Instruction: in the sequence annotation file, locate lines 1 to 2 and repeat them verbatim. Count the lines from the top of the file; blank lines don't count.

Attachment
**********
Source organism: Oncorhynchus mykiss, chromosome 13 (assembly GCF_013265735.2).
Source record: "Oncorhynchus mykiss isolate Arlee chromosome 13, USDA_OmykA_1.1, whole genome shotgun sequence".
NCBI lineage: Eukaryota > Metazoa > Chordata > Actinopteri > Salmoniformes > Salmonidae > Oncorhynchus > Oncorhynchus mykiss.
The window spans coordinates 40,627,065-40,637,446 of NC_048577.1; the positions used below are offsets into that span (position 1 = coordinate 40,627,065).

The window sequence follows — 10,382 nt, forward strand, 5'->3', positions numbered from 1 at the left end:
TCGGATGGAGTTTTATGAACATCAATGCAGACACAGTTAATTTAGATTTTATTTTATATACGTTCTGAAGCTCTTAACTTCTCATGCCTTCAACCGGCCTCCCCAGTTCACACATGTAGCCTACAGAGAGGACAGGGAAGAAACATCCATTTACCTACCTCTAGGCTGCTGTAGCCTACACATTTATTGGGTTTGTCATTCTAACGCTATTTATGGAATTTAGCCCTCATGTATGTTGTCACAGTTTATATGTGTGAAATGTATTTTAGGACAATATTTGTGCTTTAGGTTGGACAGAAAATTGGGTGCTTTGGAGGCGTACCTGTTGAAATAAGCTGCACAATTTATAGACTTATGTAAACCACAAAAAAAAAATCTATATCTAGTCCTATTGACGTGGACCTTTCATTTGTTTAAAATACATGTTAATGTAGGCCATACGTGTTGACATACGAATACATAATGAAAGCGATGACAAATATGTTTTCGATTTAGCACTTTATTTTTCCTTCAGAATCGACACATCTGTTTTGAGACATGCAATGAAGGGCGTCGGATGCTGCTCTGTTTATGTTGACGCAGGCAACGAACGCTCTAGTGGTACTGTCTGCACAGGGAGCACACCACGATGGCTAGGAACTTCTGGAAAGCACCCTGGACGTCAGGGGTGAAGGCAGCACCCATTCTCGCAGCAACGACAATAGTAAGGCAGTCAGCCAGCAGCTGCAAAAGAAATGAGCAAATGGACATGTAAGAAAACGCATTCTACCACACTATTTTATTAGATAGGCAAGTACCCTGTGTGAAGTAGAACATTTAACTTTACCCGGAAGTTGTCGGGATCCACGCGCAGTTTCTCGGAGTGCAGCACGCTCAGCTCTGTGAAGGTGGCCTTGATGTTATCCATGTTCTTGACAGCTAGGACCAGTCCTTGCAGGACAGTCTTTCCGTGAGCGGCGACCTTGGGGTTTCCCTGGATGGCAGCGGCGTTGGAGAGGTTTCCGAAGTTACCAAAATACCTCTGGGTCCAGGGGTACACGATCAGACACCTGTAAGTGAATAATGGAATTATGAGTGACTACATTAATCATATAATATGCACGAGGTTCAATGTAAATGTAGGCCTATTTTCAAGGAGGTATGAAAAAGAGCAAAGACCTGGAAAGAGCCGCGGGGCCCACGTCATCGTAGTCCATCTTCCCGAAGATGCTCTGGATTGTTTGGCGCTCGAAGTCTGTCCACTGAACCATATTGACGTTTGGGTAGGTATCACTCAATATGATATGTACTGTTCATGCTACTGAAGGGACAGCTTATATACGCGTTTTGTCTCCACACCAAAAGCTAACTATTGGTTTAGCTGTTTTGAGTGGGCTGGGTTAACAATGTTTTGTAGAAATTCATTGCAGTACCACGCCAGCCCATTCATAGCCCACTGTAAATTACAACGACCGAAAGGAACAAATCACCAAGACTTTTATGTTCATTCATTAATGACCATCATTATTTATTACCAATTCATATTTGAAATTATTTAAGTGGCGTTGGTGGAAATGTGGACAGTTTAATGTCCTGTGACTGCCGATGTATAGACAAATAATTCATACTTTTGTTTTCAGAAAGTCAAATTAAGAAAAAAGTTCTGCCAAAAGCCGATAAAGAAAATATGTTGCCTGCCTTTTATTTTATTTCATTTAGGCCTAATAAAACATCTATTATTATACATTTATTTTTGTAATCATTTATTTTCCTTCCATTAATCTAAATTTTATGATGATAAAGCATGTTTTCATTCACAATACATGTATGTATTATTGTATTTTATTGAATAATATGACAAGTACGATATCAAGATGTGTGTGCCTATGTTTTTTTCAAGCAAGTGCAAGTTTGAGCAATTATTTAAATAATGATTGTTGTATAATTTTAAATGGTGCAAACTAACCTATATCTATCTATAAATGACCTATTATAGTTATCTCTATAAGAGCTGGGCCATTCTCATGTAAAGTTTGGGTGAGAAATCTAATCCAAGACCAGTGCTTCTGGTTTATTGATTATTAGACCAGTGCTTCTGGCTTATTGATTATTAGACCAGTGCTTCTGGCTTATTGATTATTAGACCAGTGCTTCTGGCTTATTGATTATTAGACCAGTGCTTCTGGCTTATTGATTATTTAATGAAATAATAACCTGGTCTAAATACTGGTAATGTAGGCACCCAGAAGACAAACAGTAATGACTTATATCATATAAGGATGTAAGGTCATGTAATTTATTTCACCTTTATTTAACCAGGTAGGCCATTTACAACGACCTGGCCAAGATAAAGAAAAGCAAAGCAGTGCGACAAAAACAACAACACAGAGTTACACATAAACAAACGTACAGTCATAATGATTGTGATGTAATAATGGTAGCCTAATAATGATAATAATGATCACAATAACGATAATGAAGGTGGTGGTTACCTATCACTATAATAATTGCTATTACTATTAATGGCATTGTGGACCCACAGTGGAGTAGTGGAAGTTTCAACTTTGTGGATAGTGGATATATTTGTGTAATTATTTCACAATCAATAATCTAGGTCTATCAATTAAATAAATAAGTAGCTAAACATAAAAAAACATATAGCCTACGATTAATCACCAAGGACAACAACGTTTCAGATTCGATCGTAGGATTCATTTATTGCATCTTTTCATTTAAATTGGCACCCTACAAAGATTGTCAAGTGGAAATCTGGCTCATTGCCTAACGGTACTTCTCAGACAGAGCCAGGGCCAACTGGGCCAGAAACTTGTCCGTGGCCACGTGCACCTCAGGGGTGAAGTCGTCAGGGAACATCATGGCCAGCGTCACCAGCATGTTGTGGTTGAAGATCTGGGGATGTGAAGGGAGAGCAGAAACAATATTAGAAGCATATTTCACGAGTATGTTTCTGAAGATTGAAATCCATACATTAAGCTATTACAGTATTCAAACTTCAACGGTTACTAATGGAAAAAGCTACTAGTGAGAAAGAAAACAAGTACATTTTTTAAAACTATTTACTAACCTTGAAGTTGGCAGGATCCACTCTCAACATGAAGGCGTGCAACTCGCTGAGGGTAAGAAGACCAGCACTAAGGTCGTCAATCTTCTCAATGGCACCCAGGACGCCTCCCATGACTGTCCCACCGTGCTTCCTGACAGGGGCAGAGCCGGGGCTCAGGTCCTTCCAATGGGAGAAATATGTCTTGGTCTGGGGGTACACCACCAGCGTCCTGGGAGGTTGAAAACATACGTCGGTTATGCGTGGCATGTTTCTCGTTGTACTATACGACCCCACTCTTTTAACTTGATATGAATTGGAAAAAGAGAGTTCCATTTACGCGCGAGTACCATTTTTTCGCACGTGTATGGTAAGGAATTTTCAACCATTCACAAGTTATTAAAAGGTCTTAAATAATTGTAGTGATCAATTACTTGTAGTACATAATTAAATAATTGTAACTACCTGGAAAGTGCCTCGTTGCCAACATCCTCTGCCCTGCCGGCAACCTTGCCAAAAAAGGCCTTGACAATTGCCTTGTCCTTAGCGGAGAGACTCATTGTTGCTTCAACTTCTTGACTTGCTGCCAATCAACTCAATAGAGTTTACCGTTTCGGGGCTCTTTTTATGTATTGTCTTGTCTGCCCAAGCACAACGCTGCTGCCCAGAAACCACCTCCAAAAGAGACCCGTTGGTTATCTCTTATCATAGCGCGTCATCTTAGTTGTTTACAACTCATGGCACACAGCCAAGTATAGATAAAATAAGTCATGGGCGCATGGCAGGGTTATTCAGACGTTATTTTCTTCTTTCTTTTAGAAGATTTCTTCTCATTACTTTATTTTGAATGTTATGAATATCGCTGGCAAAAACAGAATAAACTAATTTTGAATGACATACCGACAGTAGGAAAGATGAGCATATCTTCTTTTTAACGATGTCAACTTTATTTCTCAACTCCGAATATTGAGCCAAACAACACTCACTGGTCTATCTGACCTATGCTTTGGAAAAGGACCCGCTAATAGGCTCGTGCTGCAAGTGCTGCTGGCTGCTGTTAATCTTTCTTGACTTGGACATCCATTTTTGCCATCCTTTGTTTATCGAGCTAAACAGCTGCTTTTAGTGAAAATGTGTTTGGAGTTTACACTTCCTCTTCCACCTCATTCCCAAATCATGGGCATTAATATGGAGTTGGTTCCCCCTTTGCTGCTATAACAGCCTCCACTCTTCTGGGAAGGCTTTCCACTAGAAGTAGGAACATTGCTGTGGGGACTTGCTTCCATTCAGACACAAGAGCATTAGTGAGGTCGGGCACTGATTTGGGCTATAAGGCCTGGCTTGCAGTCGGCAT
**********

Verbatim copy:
Source organism: Oncorhynchus mykiss, chromosome 13 (assembly GCF_013265735.2).
Source record: "Oncorhynchus mykiss isolate Arlee chromosome 13, USDA_OmykA_1.1, whole genome shotgun sequence".